5. Vehicle Maintenance
Truck drivers and trucking companies are responsible for performing regular and scheduled maintenance and inspections on each truck in operation. Trucking companies that fail to inspect their trucks, or fail to address mechanical issues once they are identified, can cause devastating trucking accidents. Common mechanical failures experienced by semi-trucks or big rigs include:
- Hydraulic brake failures – identified as a contributing factor in nearly 30% of truck accidents, according to federal studies, due to:
- Brakes being out of adjustment
- Failure to brake
- Tire Issues
- Blown tires
- Change in air pressure affecting tires
Mechanical failures with the semi-truck itself, such as engine, chassis, or suspension-related failures, have been identified as critical factors in nearly 10% of all large truck accidents. With the sheer number of semi-trucks traveling around and through our city, having an Austin truck accident lawyer to help if you’re local is imperative.
6. Truck Overloaded
Semi-trucks and tractor-trailers are almost always transporting large loads of goods. If the truck driver, or their company, fails to properly secure the truck’s load, the load can shift during transport. Load shifts can be extremely dangerous and potentially cause catastrophic crashes. This is especially true for tanker trucks that have a higher center of gravity. Also, when a semi-truck is carrying liquid, the liquid can quickly shift, causing a truck to roll.
7. Decision and Performance Errors
Truck drivers often make split-second decisions while on the road, whether a person is operating a small commuter vehicle or an 18-wheel semi-truck. When these split decisions are made, the truck’s driver will often (and sometimes, understandably) make an error in judgment that causes a crash.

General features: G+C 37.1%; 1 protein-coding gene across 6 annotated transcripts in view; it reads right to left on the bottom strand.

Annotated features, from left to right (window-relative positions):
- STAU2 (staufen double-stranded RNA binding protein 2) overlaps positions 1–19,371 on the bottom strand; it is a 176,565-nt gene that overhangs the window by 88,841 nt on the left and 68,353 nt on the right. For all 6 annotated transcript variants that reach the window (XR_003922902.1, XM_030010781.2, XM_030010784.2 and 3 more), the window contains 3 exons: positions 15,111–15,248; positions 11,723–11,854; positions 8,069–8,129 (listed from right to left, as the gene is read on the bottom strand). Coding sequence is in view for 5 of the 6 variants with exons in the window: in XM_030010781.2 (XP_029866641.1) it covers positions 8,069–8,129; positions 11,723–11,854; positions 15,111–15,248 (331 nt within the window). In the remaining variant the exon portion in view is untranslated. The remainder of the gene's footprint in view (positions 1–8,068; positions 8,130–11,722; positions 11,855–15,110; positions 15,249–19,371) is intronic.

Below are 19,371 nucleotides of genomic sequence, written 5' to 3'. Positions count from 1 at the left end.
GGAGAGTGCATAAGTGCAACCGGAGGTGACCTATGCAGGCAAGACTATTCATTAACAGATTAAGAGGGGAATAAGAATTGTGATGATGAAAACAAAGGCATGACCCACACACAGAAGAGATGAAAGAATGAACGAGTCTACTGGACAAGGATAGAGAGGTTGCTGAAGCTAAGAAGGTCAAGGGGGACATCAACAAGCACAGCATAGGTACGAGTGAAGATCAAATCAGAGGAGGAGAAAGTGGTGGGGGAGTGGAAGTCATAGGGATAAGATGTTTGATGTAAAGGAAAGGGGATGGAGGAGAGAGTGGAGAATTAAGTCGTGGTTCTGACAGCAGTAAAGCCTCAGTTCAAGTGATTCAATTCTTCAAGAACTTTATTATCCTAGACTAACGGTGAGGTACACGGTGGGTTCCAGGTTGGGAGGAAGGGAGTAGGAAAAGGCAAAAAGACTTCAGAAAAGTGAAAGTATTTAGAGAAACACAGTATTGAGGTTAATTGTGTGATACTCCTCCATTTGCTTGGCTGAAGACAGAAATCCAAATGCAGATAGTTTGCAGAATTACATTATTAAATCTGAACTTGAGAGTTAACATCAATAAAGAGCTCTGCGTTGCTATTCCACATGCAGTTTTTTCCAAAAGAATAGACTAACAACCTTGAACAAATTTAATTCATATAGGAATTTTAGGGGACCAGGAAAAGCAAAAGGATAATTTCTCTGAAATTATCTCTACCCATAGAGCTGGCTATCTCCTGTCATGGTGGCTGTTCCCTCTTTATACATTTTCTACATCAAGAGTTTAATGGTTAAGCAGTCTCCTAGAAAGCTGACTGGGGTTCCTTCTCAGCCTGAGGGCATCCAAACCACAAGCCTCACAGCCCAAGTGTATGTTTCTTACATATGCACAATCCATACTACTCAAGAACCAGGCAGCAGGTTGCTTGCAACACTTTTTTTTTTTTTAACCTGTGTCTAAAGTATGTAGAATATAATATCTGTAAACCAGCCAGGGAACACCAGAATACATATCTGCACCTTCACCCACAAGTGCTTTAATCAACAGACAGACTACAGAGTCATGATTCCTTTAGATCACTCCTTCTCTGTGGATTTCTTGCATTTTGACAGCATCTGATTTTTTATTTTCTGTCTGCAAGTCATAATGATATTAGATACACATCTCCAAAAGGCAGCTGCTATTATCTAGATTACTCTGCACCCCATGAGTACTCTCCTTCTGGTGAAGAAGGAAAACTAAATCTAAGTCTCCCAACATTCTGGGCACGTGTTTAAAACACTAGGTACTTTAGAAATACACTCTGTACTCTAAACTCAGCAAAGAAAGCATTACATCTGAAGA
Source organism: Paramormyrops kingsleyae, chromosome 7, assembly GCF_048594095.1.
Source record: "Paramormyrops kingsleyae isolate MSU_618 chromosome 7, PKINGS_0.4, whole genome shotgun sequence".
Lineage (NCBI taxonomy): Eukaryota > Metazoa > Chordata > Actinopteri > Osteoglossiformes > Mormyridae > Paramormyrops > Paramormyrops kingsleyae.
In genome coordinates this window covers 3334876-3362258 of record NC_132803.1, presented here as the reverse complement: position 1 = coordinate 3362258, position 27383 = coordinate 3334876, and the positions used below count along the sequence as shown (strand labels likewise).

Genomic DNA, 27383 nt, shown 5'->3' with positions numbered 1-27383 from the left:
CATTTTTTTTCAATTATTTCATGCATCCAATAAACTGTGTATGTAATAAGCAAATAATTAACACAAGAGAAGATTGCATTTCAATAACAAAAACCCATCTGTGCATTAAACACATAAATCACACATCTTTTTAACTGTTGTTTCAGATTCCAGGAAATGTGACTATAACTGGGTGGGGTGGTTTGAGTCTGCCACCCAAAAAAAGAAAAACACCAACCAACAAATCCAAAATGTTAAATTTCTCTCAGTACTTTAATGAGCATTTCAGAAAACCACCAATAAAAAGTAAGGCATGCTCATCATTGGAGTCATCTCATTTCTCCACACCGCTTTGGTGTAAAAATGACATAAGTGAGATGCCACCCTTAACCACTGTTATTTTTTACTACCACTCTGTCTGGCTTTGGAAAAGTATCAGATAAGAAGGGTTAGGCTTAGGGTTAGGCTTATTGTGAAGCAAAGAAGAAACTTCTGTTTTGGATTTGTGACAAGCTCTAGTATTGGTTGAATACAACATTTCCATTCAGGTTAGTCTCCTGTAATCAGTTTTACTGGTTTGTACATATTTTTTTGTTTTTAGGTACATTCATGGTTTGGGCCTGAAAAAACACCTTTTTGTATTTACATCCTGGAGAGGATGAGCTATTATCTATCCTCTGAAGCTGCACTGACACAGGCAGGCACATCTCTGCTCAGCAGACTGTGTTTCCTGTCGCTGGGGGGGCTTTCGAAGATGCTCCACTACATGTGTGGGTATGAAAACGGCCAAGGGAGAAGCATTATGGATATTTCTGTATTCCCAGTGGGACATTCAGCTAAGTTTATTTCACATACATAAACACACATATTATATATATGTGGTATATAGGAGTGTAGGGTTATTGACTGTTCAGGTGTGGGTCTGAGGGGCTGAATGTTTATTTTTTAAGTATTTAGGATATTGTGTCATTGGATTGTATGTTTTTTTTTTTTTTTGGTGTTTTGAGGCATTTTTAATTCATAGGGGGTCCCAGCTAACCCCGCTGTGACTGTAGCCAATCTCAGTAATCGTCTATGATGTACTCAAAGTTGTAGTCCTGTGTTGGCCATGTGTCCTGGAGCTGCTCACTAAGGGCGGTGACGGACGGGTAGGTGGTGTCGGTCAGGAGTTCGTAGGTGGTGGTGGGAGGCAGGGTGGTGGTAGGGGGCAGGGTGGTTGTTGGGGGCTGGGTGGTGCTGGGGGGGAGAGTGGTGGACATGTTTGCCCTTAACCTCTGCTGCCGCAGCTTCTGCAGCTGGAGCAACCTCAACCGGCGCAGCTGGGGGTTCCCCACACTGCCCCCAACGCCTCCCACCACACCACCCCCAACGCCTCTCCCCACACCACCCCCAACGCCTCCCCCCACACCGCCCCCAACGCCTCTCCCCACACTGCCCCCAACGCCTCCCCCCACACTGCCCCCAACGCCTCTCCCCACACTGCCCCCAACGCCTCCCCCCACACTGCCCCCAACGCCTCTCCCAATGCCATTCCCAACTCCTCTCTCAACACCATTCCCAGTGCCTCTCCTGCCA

Driver Recognition or Decision Errors
Driver recognition and decision errors are two other common mistakes that lead to trucking accidents. This means that the accident is a direct result of the driver’s action or inaction taken while operating their semi-truck. When the truck is at fault, driver recognition plays a role in 88% of crashes.
Truck drivers are also often under pressure to deliver loads within a certain amount of time. In fact, they are also compensated in whole or in part based on how quickly they can make a trip. This, of course, incentivizes these drivers to complete their trips quickly. The speed at which a driver decides to pull their load is also a contributing factor in many large truck accidents. Trucking companies know this, yet they continue to incentivize truck drives to complete their deliveries quickly. This is another example of trucking companies putting profit above safety – the safety of their drivers and the other drivers on the road.
8. Substance Abuse
While there has been an effort to crack down on substance abuse among truck drivers and commercial operators nationwide, evidence suggests that the use of prescription drugs and over-the-counter medications commonly contribute to trucking-related accidents. Prescription drugs played a role in over 25% of accidents involving semi-trucks, according to a federal analysis in 2007. It is the responsibility of the trucking companies to ensure that their truck drivers do not pose a safety risk while driving, due to the use of prescription medication.
Roughly 55% of all accidents involving large commercial trucks are the truck driver’s fault. Due to the sheer size of these trucks and their trailers, even accidents at low speeds can result in serious injury. If you find yourself involved in an accident in the Austin area, you will need the help of a semi-truck accident lawyer who’s familiar with these types of cases. The experienced accident and injury attorneys at Sandoval & James are here to help. Don’t hesitate to reach out to our team today with further questions or inquiries. Initial consultations are completely free.